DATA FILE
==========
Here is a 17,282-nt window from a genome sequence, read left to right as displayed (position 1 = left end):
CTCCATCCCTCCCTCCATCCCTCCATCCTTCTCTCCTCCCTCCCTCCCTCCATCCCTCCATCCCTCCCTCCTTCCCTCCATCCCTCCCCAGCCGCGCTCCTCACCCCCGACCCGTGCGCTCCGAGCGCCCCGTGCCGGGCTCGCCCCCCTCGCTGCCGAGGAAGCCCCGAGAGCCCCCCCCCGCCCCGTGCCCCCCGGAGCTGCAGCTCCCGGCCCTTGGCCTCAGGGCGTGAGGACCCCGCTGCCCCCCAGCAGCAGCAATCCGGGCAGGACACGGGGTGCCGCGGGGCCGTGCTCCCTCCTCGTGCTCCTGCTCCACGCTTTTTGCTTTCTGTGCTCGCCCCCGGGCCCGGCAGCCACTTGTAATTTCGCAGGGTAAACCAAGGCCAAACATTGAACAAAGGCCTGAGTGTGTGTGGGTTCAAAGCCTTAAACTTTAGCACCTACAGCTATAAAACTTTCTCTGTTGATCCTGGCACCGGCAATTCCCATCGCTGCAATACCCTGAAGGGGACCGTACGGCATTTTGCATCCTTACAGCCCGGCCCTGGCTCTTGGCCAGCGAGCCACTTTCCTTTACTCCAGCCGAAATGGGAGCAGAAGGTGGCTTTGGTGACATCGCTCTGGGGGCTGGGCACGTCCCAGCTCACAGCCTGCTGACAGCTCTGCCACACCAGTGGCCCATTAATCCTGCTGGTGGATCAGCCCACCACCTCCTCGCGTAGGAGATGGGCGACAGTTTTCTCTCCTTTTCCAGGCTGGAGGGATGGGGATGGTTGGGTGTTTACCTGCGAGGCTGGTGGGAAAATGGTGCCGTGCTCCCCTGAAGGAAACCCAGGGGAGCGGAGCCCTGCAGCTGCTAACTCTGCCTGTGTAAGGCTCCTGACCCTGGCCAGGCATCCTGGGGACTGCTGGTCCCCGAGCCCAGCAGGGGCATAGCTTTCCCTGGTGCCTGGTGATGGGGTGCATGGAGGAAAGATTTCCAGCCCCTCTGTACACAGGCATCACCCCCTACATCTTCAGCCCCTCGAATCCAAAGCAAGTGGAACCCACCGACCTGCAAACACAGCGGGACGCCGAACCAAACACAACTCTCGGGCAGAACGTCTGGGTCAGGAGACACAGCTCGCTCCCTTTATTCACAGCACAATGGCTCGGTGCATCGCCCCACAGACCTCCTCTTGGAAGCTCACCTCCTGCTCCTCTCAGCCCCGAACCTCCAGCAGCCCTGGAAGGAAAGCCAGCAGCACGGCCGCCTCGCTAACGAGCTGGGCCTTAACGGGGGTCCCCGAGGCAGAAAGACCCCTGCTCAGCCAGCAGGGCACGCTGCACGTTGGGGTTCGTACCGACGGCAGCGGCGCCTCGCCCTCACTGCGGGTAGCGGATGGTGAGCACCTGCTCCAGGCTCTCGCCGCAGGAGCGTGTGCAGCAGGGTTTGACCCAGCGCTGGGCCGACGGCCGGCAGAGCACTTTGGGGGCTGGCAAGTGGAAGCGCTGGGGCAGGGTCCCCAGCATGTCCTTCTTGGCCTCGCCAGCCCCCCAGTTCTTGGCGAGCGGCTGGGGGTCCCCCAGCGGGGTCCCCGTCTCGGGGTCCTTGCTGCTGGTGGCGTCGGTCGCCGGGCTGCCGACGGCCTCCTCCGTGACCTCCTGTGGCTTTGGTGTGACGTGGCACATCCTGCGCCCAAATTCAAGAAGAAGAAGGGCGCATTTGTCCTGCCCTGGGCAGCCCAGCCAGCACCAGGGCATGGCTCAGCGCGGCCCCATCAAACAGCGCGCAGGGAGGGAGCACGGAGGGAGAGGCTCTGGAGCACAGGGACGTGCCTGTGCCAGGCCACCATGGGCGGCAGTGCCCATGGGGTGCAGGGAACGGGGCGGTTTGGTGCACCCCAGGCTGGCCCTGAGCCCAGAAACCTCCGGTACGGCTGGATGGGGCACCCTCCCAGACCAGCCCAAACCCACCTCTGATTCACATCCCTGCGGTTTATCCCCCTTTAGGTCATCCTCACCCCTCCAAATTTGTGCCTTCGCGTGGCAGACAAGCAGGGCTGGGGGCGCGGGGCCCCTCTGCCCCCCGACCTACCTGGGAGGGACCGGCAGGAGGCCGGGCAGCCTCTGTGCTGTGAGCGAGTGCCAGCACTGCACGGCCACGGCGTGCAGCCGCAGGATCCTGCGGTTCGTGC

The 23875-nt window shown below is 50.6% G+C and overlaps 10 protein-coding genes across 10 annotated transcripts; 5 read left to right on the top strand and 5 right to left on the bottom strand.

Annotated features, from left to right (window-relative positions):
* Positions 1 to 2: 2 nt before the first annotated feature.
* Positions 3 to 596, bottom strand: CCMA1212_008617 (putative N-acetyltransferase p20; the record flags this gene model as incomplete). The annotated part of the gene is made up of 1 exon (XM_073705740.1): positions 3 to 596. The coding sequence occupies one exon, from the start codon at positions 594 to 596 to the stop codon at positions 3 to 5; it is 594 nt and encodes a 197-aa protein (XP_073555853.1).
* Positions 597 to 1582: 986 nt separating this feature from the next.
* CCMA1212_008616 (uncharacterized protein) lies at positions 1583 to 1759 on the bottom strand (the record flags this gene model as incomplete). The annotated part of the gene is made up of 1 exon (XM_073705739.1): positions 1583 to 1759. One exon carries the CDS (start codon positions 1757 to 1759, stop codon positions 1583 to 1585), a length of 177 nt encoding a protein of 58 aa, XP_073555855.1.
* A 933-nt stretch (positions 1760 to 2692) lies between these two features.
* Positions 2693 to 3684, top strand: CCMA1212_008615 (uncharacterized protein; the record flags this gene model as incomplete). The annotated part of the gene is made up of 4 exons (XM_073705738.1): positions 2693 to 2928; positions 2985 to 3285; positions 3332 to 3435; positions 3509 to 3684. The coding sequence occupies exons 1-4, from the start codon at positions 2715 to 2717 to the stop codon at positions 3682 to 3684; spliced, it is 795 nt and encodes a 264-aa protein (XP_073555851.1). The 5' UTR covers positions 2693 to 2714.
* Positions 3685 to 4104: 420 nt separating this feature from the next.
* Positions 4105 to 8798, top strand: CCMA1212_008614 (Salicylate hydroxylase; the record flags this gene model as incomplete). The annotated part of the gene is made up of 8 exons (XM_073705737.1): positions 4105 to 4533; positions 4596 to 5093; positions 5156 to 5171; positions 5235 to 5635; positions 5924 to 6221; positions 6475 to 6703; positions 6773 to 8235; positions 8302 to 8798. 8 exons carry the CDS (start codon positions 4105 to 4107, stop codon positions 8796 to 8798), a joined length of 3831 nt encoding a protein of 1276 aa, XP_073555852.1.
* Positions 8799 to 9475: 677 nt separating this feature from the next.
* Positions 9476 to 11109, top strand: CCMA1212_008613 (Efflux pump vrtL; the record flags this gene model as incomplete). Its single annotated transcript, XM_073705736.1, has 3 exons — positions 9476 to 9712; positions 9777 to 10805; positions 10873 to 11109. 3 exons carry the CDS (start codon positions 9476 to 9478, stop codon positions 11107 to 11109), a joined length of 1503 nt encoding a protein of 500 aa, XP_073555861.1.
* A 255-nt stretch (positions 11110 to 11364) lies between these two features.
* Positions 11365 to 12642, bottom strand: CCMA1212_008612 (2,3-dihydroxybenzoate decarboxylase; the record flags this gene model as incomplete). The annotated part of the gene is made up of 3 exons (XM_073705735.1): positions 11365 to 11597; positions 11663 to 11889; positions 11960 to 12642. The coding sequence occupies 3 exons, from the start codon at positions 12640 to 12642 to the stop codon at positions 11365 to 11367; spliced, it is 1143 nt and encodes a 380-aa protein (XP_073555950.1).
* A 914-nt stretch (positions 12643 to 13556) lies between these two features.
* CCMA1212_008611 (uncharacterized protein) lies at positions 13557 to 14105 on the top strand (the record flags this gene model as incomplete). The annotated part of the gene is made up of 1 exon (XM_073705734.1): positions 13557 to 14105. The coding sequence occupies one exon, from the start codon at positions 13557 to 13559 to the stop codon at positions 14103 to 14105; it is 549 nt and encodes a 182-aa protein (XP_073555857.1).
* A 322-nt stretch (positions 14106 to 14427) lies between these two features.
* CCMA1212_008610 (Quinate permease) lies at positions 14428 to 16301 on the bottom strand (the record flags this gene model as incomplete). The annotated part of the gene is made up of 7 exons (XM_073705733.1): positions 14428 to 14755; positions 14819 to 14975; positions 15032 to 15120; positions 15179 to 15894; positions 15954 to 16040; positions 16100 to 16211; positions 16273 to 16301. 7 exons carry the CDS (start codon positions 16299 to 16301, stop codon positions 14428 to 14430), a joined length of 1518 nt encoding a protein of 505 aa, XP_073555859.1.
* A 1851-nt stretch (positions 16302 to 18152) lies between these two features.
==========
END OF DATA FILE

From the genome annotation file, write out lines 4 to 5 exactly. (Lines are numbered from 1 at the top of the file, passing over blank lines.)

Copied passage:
Annotated features, from left to right (window-relative positions):
* Positions 1 to 2: 2 nt before the first annotated feature.